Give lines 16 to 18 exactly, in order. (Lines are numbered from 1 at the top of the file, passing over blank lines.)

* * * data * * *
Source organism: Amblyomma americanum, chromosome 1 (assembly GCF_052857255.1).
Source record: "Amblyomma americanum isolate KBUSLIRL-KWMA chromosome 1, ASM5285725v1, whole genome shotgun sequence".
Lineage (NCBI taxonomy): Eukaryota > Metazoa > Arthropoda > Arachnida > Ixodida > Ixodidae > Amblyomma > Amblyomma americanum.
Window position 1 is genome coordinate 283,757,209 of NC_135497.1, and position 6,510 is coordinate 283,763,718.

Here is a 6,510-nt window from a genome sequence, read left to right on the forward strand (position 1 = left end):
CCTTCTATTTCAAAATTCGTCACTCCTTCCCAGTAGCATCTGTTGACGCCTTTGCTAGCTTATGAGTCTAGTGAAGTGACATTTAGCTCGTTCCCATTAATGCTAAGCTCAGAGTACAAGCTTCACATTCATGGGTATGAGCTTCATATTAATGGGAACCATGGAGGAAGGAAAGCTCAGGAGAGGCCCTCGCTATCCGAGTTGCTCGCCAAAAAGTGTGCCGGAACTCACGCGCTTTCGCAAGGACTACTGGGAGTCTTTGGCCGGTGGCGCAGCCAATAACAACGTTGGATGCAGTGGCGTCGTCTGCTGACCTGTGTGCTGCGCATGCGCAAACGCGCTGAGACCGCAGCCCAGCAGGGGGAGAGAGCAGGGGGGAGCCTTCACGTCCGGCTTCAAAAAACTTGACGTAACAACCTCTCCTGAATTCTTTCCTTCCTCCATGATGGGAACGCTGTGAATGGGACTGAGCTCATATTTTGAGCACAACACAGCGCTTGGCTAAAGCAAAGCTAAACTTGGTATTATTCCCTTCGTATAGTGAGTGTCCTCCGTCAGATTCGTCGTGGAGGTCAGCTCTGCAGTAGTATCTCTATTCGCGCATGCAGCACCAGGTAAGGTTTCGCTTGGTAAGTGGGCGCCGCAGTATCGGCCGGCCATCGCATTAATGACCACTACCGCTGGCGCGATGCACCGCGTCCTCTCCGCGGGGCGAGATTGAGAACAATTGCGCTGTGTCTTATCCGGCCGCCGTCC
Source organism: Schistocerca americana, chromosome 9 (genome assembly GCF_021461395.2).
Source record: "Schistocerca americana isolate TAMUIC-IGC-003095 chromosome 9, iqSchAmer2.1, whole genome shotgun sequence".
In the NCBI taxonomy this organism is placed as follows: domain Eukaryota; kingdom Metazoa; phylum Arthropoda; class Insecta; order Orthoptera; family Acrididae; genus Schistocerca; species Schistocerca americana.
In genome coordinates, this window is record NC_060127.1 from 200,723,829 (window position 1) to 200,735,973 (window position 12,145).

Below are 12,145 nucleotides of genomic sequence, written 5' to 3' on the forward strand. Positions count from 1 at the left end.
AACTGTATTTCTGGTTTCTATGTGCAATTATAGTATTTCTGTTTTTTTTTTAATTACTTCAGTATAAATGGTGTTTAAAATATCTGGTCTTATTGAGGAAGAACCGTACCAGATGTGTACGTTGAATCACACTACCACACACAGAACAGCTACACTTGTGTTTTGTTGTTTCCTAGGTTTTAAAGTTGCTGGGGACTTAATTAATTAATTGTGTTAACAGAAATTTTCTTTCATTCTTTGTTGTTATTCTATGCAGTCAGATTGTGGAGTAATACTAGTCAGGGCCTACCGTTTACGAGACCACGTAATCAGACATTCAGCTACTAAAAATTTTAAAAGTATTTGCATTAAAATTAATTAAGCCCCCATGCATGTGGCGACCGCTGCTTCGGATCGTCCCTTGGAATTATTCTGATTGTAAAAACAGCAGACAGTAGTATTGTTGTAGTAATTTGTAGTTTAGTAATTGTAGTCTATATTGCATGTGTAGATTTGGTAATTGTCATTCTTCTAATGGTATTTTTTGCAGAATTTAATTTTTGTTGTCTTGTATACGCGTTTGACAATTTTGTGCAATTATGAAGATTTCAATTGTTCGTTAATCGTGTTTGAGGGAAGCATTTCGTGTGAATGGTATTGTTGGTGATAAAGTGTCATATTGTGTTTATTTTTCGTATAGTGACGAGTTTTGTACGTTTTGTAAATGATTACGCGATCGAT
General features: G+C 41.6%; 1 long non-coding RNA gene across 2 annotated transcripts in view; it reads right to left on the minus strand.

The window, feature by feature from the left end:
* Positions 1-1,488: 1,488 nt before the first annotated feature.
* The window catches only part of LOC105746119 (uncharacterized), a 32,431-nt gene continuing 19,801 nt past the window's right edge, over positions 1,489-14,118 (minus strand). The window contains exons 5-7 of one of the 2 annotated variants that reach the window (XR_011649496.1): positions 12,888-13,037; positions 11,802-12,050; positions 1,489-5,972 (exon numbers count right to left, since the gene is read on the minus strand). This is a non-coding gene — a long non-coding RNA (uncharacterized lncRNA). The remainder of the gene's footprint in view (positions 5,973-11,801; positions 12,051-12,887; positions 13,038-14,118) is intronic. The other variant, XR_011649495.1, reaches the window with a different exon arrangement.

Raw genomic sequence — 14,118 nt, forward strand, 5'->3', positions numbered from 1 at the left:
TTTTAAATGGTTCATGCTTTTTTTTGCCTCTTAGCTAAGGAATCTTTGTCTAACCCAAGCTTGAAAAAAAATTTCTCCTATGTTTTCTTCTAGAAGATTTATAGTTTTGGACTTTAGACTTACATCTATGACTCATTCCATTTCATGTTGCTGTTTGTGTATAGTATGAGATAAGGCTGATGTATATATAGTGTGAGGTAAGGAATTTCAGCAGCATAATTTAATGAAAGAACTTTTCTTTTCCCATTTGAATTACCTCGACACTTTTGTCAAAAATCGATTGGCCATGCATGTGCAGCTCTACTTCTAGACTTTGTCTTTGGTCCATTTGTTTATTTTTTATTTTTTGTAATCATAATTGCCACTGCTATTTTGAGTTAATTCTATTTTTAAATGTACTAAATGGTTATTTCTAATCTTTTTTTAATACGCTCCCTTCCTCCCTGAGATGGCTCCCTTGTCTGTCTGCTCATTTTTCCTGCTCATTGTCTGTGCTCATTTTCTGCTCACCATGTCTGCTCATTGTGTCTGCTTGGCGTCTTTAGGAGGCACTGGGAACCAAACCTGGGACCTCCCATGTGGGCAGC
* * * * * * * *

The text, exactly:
* The window catches only part of LOC105746119 (uncharacterized), a 32,431-nt gene continuing 19,801 nt past the window's right edge, over positions 1,489-14,118 (minus strand). The window contains exons 5-7 of one of the 2 annotated variants that reach the window (XR_011649496.1): positions 12,888-13,037; positions 11,802-12,050; positions 1,489-5,972 (exon numbers count right to left, since the gene is read on the minus strand). This is a non-coding gene — a long non-coding RNA (uncharacterized lncRNA). The remainder of the gene's footprint in view (positions 5,973-11,801; positions 12,051-12,887; positions 13,038-14,118) is intronic. The other variant, XR_011649495.1, reaches the window with a different exon arrangement.

Raw genomic sequence — 14,118 nt, forward strand, 5'->3', positions numbered from 1 at the left:
TTTTAAATGGTTCATGCTTTTTTTTGCCTCTTAGCTAAGGAATCTTTGTCTAACCCAAGCTTGAAAAAAAATTTCTCCTATGTTTTCTTCTAGAAGATTTATAGTTTTGGACTTTAGACTTACATCTATGACTCATTCCATTTCATGTTGCTGTTTGTGTATAGTATGAGATAAGGCTGATGTATATATAGTGTGAGGTAAGGAATTTCAGCAGCATAATTTAATGAAAGAACTTTTCTTTTCCCATTTGAATTACCTCGACACTTTTGTCAAAAATCGATTGGCCATGCATGTGCAGCTCTACTTCTAGACTTTGTCTTTGGTCCATTTGTTTATTTTTTATTTTTTGTAATCATAATTGCCACTGCTATTTTGAGTTAATTCTATTTTTAAATGTACTAAATGGTTATTTCTAATCTTTTTTTAATACGCTCCCTTCCTCCCTGAGATGGCTCCCTTGTCTGTCTGCTCATTTTTCCTGCTCATTGTCTGTGCTCATTTTCTGCTCACCATGTCTGCTCATTGTGTCTGCTTGGCGTCTTTAGGAGGCACTGGGAACCAAACCTGGGACCTCCCATGTGGGCAGC